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The weight of my realization about what’s at stake in that small corner of the planet hit me hard the day we spent the morning walking through old growth tropical rain forest, seeing wild orangutans, Horn Bills, Proboscis monkeys and the recent evidence of a Sun Bear clawing a tree for honey, followed by an afternoon of watching an excavator tearing down and digging a drainage canal in one of the last areas of natural forest remaining in the buffer zone of the park. We were on the edge of a community agroforestry project designed to demonstrate an alternative to destructive monoculture in an area almost entirely razed by oil palm plantations.

In the same passing moments that we watched, horrified, an irreplaceable, high density plot of biodiversity falling before our eyes, two FNPF staff yelled for us to look up and see the two horn bills flying over head and the rare red langur monkey peering at us through the trees.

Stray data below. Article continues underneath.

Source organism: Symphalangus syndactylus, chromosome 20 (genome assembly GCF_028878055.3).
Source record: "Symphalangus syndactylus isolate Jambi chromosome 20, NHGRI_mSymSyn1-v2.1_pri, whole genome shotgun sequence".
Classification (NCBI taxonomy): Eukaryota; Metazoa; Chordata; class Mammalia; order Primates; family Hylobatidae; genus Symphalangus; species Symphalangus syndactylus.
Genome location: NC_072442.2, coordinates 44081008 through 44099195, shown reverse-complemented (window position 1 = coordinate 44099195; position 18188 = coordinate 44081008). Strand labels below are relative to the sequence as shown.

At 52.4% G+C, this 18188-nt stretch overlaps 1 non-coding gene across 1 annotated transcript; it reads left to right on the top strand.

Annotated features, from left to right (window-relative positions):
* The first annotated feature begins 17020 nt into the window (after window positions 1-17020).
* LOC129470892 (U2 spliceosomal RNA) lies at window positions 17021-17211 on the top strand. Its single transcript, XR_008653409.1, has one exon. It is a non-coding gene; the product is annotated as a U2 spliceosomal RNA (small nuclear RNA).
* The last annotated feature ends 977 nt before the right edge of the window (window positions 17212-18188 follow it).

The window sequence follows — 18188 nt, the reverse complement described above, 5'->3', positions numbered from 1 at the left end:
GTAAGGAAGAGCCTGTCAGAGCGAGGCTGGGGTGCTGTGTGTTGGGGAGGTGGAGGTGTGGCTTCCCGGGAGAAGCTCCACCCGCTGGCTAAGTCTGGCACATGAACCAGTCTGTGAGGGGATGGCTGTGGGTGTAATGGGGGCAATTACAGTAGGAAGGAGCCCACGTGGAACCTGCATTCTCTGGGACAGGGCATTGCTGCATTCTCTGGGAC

The reckless, short-sighted expansion of oil palm plantations in Central Kalimantan is pushing many of these species to the brink of extinction, literally leaving them with nowhere to go. The site we documented was horrifying – we stood in endangered orangutan habitat and we saw a pregnant mama orangutan with her young orangutan trapped – sandwiched between an oil palm plantation and the river, unable to cross over into Tanjung Puting.